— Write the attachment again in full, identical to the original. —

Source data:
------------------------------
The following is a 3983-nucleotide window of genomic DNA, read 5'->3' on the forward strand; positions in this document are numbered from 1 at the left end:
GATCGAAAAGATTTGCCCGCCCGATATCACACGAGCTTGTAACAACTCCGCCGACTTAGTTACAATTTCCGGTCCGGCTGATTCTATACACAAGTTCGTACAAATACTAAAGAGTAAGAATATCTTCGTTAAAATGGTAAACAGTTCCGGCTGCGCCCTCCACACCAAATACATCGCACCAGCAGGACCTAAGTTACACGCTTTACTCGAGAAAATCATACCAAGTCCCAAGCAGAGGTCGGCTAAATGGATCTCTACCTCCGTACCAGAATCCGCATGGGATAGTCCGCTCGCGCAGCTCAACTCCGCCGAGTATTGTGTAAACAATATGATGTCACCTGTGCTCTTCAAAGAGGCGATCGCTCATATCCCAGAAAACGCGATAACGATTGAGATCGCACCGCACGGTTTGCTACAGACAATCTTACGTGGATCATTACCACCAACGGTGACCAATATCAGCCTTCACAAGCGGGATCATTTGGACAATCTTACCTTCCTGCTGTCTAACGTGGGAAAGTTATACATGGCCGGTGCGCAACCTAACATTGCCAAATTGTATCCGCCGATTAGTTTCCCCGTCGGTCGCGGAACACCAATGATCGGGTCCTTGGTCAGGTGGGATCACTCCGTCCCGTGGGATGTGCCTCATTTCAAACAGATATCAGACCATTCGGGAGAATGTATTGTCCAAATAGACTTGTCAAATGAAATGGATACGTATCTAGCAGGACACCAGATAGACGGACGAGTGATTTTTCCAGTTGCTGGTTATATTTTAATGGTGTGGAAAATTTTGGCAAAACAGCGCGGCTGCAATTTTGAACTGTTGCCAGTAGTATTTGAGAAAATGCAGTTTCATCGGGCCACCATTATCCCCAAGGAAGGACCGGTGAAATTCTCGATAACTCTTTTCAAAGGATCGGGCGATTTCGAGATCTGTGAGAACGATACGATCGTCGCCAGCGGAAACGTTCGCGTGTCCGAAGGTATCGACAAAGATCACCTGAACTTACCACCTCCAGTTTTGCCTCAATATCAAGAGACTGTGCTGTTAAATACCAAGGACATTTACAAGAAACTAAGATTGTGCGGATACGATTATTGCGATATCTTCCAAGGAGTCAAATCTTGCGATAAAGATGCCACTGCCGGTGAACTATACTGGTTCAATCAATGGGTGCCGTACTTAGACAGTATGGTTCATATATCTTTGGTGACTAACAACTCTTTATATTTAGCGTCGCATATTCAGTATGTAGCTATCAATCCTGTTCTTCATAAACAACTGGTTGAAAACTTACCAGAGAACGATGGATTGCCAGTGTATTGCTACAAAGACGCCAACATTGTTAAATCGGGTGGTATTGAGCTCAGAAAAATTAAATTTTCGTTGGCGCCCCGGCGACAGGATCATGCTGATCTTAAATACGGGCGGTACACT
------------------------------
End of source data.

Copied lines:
The following is a 3983-nucleotide window of genomic DNA, read 5'->3' on the forward strand; positions in this document are numbered from 1 at the left end:
GATCGAAAAGATTTGCCCGCCCGATATCACACGAGCTTGTAACAACTCCGCCGACTTAGTTACAATTTCCGGTCCGGCTGATTCTATACACAAGTTCGTACAAATACTAAAGAGTAAGAATATCTTCGTTAAAATGGTAAACAGTTCCGGCTGCGCCCTCCACACCAAATACATCGCACCAGCAGGACCTAAGTTACACGCTTTACTCGAGAAAATCATACCAAGTCCCAAGCAGAGGTCGGCTAAATGGATCTCTACCTCCGTACCAGAATCCGCATGGGATAGTCCGCTCGCGCAGCTCAACTCCGCCGAGTATTGTGTAAACAATATGATGTCACCTGTGCTCTTCAAAGAGGCGATCGCTCATATCCCAGAAAACGCGATAACGATTGAGATCGCACCGCACGGTTTGCTACAGACAATCTTACGTGGATCATTACCACCAACGGTGACCAATATCAGCCTTCACAAGCGGGATCATTTGGACAATCTTACCTTCCTGCTGTCTAACGTGGGAAAGTTATACATGGCCGGTGCGCAACCTAACATTGCCAAATTGTATCCGCCGATTAGTTTCCCCGTCGGTCGCGGAACACCAATGATCGGGTCCTTGGTCAGGTGGGATCACTCCGTCCCGTGGGATGTGCCTCATTTCAAACAGATATCAGACCATTCGGGAGAATGTATTGTCCAAATAGACTTGTCAAATGAAATGGATACGTATCTAGCAGGACACCAGATAGACGGACGAGTGATTTTTCCAGTTGCTGGTTATATTTTAATGGTGTGGAAAATTTTGGCAAAACAGCGCGGCTGCAATTTTGAACTGTTGCCAGTAGTATTTGAGAAAATGCAGTTTCATCGGGCCACCATTATCCCCAAGGAAGGACCGGTGAAATTCTCGATAACTCTTTTCAAAGGATCGGGCGATTTCGAGATCTGTGAGAACGATACGATCGTCGCCAGCGGAAACGTTCGCGTGTCCGAAGGTATCGACAAAGATCACCTGAACTTACCACCTCCAGTTTTGCCTCAATATCAAGAGACTGTGCTGTTAAATACCAAGGACATTTACAAGAAACTAAGATTGTGCGGATACGATTATTGCGATATCTTCCAAGGAGTCAAATCTTGCGATAAAGATGCCACTGCCGGTGAACTATACTGGTTCAATCAATGGGTGCCGTACTTAGACAGTATGGTTCATATATCTTTGGTGACTAACAACTCTTTATATTTAGCGTCGCATATTCAGTATGTAGCTATCAATCCTGTTCTTCATAAACAACTGGTTGAAAACTTACCAGAGAACGATGGATTGCCAGTGTATTGCTACAAAGACGCCAACATTGTTAAATCGGGTGGTATTGAGCTCAGAAAAATTAAATTTTCGTTGGCGCCCCGGCGACAGGATCATGCTGATCTTAAATACGGGCGGTACACT